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Pope in Slovakia to honor Holocaust dead on Day 2 of tour

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BRATISLAVA: Dad Francis opened his first full day in Slovakia on Monday when he met with the country’s president before a meeting with the country’s Jewish community to honor their dead in the Holocaust and atone for Catholic complicity in the racial laws and crimes of World War II.
Francis arrived at the presidential palace looking good and rested on the second day of his four-day pilgrimage to Hungary and Slovakia, which marks his first international outing since undergoing bowel surgery in July.
In a message to the Slovak people written in the palace’s book of honor, Francis wrote that he came as a pilgrim to Bratislava and prayed for the country to be a “message of brotherhood and peace in the heart of Europe.”
After a rigorous day in Budapest on Sunday, 84-year-old Francisco spends Monday in Bratislava, where the highlight of his visit is an evening gathering at the capital’s Holocaust memorial, built on the site of a destroyed synagogue. by the communist regime in the 1960s.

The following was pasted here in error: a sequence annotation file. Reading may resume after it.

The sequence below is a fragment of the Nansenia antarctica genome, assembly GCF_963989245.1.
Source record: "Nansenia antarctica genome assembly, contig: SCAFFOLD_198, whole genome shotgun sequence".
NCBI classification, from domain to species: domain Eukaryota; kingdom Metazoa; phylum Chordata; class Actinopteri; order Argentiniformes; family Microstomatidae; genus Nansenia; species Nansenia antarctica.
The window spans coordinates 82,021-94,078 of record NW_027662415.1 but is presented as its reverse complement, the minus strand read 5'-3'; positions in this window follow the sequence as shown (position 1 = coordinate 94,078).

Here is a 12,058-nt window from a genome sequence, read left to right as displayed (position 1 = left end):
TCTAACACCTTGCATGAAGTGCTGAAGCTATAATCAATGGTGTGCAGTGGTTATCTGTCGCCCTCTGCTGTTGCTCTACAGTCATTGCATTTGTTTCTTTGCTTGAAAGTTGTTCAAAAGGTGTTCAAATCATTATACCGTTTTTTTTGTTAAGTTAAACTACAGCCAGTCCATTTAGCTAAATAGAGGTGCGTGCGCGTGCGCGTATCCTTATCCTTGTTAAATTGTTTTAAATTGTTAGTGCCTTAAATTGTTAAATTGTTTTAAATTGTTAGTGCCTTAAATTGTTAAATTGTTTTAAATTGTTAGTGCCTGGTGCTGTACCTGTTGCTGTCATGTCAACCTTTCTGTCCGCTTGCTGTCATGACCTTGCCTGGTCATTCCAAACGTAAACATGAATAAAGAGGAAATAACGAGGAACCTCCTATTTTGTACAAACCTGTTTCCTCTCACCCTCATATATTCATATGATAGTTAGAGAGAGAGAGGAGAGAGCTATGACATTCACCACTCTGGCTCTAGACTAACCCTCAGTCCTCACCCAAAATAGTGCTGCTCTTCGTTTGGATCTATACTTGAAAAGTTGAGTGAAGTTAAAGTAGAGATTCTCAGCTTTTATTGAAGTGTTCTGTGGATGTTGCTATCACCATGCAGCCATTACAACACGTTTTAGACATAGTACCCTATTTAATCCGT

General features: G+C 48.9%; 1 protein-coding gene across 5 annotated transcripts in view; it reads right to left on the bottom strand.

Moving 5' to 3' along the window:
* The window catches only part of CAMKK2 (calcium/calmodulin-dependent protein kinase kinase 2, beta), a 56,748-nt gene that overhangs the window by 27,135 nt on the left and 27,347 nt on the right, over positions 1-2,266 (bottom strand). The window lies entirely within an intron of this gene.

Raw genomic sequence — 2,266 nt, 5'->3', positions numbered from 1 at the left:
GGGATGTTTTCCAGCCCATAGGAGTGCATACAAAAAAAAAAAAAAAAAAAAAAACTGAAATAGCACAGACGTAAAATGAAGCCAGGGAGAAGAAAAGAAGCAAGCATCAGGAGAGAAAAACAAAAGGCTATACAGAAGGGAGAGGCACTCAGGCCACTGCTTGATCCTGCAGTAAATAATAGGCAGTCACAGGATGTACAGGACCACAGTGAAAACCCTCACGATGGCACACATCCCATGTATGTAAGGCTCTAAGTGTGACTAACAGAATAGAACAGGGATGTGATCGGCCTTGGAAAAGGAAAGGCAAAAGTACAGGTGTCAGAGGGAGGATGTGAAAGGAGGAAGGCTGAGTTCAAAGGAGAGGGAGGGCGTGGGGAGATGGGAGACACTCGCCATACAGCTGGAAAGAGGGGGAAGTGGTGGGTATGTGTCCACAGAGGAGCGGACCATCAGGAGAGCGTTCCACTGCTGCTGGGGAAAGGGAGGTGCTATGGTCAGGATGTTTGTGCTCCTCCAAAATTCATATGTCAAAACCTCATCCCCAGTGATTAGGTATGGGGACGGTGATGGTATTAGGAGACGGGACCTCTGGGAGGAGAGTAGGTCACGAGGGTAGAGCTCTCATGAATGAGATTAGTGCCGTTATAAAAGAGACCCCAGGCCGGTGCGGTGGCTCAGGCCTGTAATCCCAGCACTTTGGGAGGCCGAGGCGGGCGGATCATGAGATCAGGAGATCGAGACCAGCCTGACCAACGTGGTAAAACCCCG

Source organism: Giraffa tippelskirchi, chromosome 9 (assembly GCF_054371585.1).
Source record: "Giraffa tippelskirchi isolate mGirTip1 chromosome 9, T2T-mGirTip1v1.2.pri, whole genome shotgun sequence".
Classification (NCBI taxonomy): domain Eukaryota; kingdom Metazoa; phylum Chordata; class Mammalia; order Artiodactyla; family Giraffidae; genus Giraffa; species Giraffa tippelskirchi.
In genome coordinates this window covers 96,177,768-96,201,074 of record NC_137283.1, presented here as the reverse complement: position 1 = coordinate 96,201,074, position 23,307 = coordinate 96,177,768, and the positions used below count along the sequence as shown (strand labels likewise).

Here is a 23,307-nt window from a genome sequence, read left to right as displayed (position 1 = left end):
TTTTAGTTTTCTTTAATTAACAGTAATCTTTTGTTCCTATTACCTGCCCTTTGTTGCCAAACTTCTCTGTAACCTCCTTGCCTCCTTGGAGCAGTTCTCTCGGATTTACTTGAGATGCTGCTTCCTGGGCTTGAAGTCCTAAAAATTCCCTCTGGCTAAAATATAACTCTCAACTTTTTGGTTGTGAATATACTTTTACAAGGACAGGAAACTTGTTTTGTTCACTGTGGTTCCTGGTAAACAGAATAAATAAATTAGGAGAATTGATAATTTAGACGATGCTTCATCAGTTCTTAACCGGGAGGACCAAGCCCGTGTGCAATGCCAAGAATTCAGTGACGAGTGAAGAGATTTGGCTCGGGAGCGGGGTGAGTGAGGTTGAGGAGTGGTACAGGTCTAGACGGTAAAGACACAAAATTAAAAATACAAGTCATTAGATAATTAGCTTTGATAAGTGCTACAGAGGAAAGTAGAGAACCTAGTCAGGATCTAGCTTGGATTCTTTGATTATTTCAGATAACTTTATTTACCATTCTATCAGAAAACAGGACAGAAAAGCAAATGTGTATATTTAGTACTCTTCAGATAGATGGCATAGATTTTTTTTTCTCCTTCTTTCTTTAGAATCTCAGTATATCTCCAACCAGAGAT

He attends the event after calling on Christians and Jews on Sunday to work together to stop the rise of anti-Semitism in Europe, saying it was a “fuse that must not be allowed to light.”
Slovakia declared its independence from Czechoslovakia on March 14, 1939 and became a Nazi puppet state with a Roman Catholic priest and politician Jozef Tiso as the country’s president.
Under his rule, the country adopted strict anti-Jewish laws and deported some 75,000 Jews to Nazi death camps where about 68,000 perished. Tiso was sentenced to death and hanged in 1947.
Now only about 5,000 Jews live in Slovakia, a predominantly Catholic country of 5.5 million currently ruled by a coalition government of four center-right parties.
Just last week, the government formally apologized for racial laws that stripped the country’s Jews of their human and civil rights, impeded their access to education, and authorized the transfer of their properties to non-Jewish owners.
On the occasion of the 80th anniversary of the “Jewish Code” adopted on September 9, 1941, the government said in a statement on September 8 that it “today feels a moral obligation to publicly express its regret for the crimes committed by the previous regime.”
The code was considered one of the strictest anti-Jewish laws adopted in Europe during the war.
Slovakia is now home to the far-right Our Slovakia People’s Party, which has had members in the Slovak Parliament since 2016. The party openly defends the legacy of the Slovak Nazi puppet state from World War II. Its members use Nazi salutes and want Slovakia out of the European Union and NATO.





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